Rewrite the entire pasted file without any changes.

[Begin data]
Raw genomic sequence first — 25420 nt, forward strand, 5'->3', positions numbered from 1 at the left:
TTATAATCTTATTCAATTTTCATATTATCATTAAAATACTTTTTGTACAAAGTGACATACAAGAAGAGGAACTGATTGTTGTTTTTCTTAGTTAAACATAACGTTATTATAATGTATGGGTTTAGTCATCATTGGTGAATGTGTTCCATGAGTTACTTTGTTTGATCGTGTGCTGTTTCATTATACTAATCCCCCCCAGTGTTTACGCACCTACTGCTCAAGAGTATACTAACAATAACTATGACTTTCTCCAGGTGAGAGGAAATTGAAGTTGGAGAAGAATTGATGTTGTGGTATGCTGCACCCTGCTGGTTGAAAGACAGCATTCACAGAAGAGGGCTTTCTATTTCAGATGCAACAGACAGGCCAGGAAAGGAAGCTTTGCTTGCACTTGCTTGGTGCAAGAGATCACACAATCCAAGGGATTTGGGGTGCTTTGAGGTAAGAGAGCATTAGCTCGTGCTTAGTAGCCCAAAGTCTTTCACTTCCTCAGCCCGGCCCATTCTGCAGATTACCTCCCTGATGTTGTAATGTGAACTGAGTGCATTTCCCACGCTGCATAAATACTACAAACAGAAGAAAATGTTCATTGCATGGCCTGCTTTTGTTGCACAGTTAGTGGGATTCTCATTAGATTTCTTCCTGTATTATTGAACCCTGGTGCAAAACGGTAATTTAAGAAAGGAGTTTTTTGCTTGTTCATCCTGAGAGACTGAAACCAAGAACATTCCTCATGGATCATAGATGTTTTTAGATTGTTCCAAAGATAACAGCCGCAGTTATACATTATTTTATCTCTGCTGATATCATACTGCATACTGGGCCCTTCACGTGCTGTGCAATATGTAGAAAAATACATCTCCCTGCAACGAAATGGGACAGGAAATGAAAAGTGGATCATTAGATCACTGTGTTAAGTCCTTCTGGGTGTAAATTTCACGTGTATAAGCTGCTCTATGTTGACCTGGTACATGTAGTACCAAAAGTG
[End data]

Raw genomic sequence first — 25420 nt, forward strand, 5'->3', positions numbered from 1 at the left:
TTATAATCTTATTCAATTTTCATATTATCATTAAAATACTTTTTGTACAAAGTGACATACAAGAAGAGGAACTGATTGTTGTTTTTCTTAGTTAAACATAACGTTATTATAATGTATGGGTTTAGTCATCATTGGTGAATGTGTTCCATGAGTTACTTTGTTTGATCGTGTGCTGTTTCATTATACTAATCCCCCCCAGTGTTTACGCACCTACTGCTCAAGAGTATACTAACAATAACTATGACTTTCTCCAGGTGAGAGGAAATTGAAGTTGGAGAAGAATTGATGTTGTGGTATGCTGCACCCTGCTGGTTGAAAGACAGCATTCACAGAAGAGGGCTTTCTATTTCAGATGCAACAGACAGGCCAGGAAAGGAAGCTTTGCTTGCACTTGCTTGGTGCAAGAGATCACACAATCCAAGGGATTTGGGGTGCTTTGAGGTAAGAGAGCATTAGCTCGTGCTTAGTAGCCCAAAGTCTTTCACTTCCTCAGCCCGGCCCATTCTGCAGATTACCTCCCTGATGTTGTAATGTGAACTGAGTGCATTTCCCACGCTGCATAAATACTACAAACAGAAGAAAATGTTCATTGCATGGCCTGCTTTTGTTGCACAGTTAGTGGGATTCTCATTAGATTTCTTCCTGTATTATTGAACCCTGGTGCAAAACGGTAATTTAAGAAAGGAGTTTTTTGCTTGTTCATCCTGAGAGACTGAAACCAAGAACATTCCTCATGGATCATAGATGTTTTTAGATTGTTCCAAAGATAACAGCCGCAGTTATACATTATTTTATCTCTGCTGATATCATACTGCATACTGGGCCCTTCACGTGCTGTGCAATATGTAGAAAAATACATCTCCCTGCAACGAAATGGGACAGGAAATGAAAAGTGGATCATTAGATCACTGTGTTAAGTCCTTCTGGGTGTAAATTTCACGTGTATAAGCTGCTCTATGTTGACCTGGTACATGTAGTACCAAAAGTG